Spooky horses... What to do?
 
 

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Spooky horses... What to do?

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  • Why am i not afraid of other horses but am of my own horse
  • Horse and Rider article When Sweet Turns to Spooky

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    03-09-2013, 05:31 PM
  #1
Nya
Foal
Spooky horses... What to do?

Hi everyone :)
So, I've been riding this sweet 7yr old gelding for three months, very often, and I fell in love with him :) he was easy, and well-behaved. I don't know what happened then, but he started spooking and bolting for apparently nothing, and there's no way you can stay on the saddle when he gets scared. When I got a cranial trauma, I sadly decided not to mount him anymore.

My instructor gave me another horse, quite spooky aswell. I know many other horses there are spooky, but today, when all my hopes were gone (after almost fell again for a sudden spook-and-bolt) I was told to try riding a stallion they have there.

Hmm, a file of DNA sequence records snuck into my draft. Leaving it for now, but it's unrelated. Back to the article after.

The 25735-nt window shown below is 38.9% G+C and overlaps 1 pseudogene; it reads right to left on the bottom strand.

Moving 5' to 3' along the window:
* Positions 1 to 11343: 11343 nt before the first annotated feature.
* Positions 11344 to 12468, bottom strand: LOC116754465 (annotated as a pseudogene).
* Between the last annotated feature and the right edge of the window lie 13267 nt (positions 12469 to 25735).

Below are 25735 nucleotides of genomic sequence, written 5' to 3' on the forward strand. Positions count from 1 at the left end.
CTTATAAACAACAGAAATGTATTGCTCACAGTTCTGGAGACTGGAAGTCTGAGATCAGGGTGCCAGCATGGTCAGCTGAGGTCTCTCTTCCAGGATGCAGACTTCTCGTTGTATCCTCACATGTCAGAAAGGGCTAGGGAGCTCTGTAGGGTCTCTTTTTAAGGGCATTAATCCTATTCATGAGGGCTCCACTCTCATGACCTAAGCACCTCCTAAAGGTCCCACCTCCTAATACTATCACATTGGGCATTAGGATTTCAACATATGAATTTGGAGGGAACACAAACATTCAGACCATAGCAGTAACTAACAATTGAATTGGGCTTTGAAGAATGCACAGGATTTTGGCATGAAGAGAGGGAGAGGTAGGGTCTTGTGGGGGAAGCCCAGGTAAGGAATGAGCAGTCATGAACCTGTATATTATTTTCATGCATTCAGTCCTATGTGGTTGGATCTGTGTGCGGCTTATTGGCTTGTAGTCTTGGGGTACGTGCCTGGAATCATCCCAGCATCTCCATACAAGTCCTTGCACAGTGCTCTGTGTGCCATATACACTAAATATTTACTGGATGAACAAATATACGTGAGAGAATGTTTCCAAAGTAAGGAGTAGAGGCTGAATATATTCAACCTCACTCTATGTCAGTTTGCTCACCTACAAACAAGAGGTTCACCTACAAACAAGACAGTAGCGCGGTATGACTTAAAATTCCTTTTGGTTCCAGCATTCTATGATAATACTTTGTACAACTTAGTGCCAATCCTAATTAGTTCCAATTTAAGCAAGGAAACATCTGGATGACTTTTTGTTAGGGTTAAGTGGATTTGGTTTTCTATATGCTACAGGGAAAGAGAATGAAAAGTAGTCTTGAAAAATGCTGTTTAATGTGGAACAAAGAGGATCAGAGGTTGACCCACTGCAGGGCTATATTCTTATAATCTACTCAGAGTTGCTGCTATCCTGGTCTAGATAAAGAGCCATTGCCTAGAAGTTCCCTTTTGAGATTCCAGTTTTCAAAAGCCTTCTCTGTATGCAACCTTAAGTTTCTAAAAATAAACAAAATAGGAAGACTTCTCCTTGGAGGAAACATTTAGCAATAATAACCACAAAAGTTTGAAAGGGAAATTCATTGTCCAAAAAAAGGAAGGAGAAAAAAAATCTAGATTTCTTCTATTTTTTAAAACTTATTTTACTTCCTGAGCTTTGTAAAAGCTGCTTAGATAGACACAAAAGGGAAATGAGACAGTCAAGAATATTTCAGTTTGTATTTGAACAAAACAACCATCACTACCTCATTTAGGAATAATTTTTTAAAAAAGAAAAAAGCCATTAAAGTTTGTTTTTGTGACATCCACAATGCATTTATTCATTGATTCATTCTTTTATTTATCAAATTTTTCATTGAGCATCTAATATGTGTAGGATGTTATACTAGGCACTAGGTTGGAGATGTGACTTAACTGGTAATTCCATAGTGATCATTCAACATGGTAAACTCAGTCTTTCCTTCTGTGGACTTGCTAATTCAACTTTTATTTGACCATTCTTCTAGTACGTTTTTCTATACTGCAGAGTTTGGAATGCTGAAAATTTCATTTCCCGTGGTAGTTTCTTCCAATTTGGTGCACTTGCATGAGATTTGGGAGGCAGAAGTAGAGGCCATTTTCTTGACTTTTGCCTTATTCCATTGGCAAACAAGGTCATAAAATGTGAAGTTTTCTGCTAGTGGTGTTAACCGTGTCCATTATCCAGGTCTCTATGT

He was very calm and quiet, and I felt like I could focus on jumps and exercise again, so my first thought was -okay, I'll keep riding this one- but now, I am here to ask you.. Can a stallion be safe? What would you do in my shoes? I know almost nothing about stallions..I don't know, spooky horses take the pleasure of riding away from me.. I need advice :(
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    03-11-2013, 01:41 AM
  #2
Started
Don't be afraid of him *because* he is a stallion. Stallions get to learn jobs like any other and many are exceptional at their jobs. If your instructor feels he is good for the job, then ride him. Don't let him get away with anything, but don't pick a fight. Just ride. Use it to your advantage as a confidence boost. Be cocky. You are riding a STALLION! WHOO! Yeah! You rock, sistah! You got this!